Understanding UberMenu Layouts is very important to being able to construct the menu you envision. Once you understand the foundation, you can begin building more complex layouts.
For those familiar with HTML menus, note that UberMenu uses the standard semantically hierarchical ul / li / a format that normal flyout menus use. UberMenu basically transposes the normally vertically aligned second level menu items into horizontal alignment and flattens the third level; the second level LIs then create the submenu columns.
This article represents a basic overview targeted at those that may not be as familiar with a standard menu structure
This article provides an overview. Here are the detailed sub-articles that dive into each area more in-depth, which you should read after reviewing this overview.
Overview of menu components
First, let’s start with some nomenclature so that you can understand the support guide and communicate effectively in the support forum.
This is the menu bar. It contains the top level menu items.
Resources related to the menu bar:
- Menu Bar Positioning – width, alignment, and positioning of the menu bar.
- Understanding Menu Placement – how the menu bar is placed within your theme
This is an individual menu item
A menu item is produced by an individual menu item in Appearance > Menus
The menu item markup has two important pieces:
1. Menu item container:
Each menu item is represented by a list item wrapping an anchor link. The list item itself is really just a wrapper; it is purely structural. There is no visual styling (color, etc) applied to it. It does, however, contain all of the important identifying information (IDs and classes) for the menu item.
In addition to the link/anchor, the menu item container ALSO wraps any child items of the menu item, which comprise the submenu. We’ll get to that below.
2. Menu Item Link/Anchor:
The anchor is both the functional and visual part of the menu item. This is the “button” or “tab” or “link”. It wraps both the menu item title and menu item description, as well as the image if one is present.
Resources related to menu items:
This is a submenu
The “submenu” element – the rectangle that wraps the submenu items – is a
<ul>. The UL is a child of the top level parent LI. It wraps 4 second level menu items, which form the column headers and each have an anchor and child menu items of their own.
Resources related to submenus:
This is a column
It is composed of 1 second level menu item, and 4 third level menu items wrapped in a UL.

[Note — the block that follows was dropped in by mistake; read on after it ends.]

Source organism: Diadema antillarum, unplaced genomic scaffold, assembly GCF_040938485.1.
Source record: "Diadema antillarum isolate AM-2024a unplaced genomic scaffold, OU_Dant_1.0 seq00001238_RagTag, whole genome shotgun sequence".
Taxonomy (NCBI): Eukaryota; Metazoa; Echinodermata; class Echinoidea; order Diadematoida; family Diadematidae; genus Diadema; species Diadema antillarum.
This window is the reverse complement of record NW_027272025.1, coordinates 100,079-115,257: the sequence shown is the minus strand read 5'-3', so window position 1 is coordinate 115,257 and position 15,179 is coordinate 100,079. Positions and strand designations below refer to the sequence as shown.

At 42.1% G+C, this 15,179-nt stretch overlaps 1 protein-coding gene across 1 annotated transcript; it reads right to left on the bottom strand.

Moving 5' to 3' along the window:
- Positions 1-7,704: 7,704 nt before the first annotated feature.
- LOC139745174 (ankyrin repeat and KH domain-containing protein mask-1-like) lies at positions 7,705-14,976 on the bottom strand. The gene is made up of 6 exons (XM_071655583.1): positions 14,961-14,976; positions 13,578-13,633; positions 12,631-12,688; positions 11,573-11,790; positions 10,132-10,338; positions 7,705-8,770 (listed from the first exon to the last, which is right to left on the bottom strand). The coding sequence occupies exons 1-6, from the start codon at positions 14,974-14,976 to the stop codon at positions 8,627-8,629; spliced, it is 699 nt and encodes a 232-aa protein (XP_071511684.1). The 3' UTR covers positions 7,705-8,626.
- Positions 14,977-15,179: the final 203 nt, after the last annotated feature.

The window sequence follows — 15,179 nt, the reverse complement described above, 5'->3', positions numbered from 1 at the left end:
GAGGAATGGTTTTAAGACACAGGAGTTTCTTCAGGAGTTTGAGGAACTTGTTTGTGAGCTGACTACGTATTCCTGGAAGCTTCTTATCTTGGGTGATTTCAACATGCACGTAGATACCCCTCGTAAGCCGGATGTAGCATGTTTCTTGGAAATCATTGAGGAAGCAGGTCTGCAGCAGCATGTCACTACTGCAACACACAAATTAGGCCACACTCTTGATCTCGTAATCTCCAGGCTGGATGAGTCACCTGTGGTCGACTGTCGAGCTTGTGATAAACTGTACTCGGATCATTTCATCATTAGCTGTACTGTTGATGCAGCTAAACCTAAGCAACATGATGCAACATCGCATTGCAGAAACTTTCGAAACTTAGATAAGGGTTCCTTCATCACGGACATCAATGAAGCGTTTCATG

Resources related to columns:
Overall, the menu structure looks like this in HTML (simplified)
<!-- MENU BAR --> <nav id="megaMenu"> <ul class="megaMenu"> <!-- Top level menu item --> <li class="menu-item"> <a href="/home">Home</a> </li> <!-- Top Level menu item with submenu --> <li class="menu-item"> <a href="/megamenu-descriptions">Mega Menu + Descriptions</a> <!-- Submenu --> <ul class="submenu"> <!-- Second Level Menu Item / Column Header --> <li class="menu-item"> <a href="/monday">Monday</a> <!-- Submenu subcolumn --> <ul class="submenu"> <!-- Third Level Menu Item --> <li class="menu-item"> <a href="/how-i-met-your-mother">How I Met Your Mother</a> </li> <!-- Third Level Menu Item --> <li class="menu-item"> <a href="/house">House</a> </li> <!-- Third Level Menu Item --> <li class="menu-item"> <a href="/castle">Castle</a> </li> </ul> </li> </ul> </li> </ul> </nav>
It is produced by this structure in Appearance > Menus
Menu Structure from the Menu Item Up
Now let’s walk though the menu structure piece by piece, starting with the third level menu items. We’ll represent anchors/links with green, list items (LIs) with blue, and lists (ULs) with purple.
Third Level menu item
Here’s a third level menu item
Here’s how it is produced on the back end
And here is a visualization of the layout:
You can see that the
li (blue) wraps the
a link (green).
Second Level Menu Item + Child Items
Here’s a second level menu item/column header, Monday. It has several child items
Here’s how it’s produced on the back end
And here is a visualization of the layout:
Note how the second level
li, represented in blue, wraps both the second level anchor (“Monday”, represented in green), as well as the subcolumn
ul (purple), and third level menu items. In this way, the second level menu item container is actually the structural “column” in the submenu.
Top Level Menu Item + Child Items
Here’s a top level menu item, MegaMenu + Descriptions. Its child items form the submenu columns.
Here’s how it’s produced on the back end:
And here’s a visualization of the layout:
Hierarchically, the top level
li is a parent of the submenu
ul, but layout-wise the two are adjacent as the submenu is absolutely positioned. Note how the
ul creates the submenu container (purple) and wraps each second level menu item column (blue).
This same structure is repeated for all top level menu items.
For an interactive demonstration, check out the Customization Assistant
This is just an overview! Don’t forget to read the other articles in this section for important details on menu structures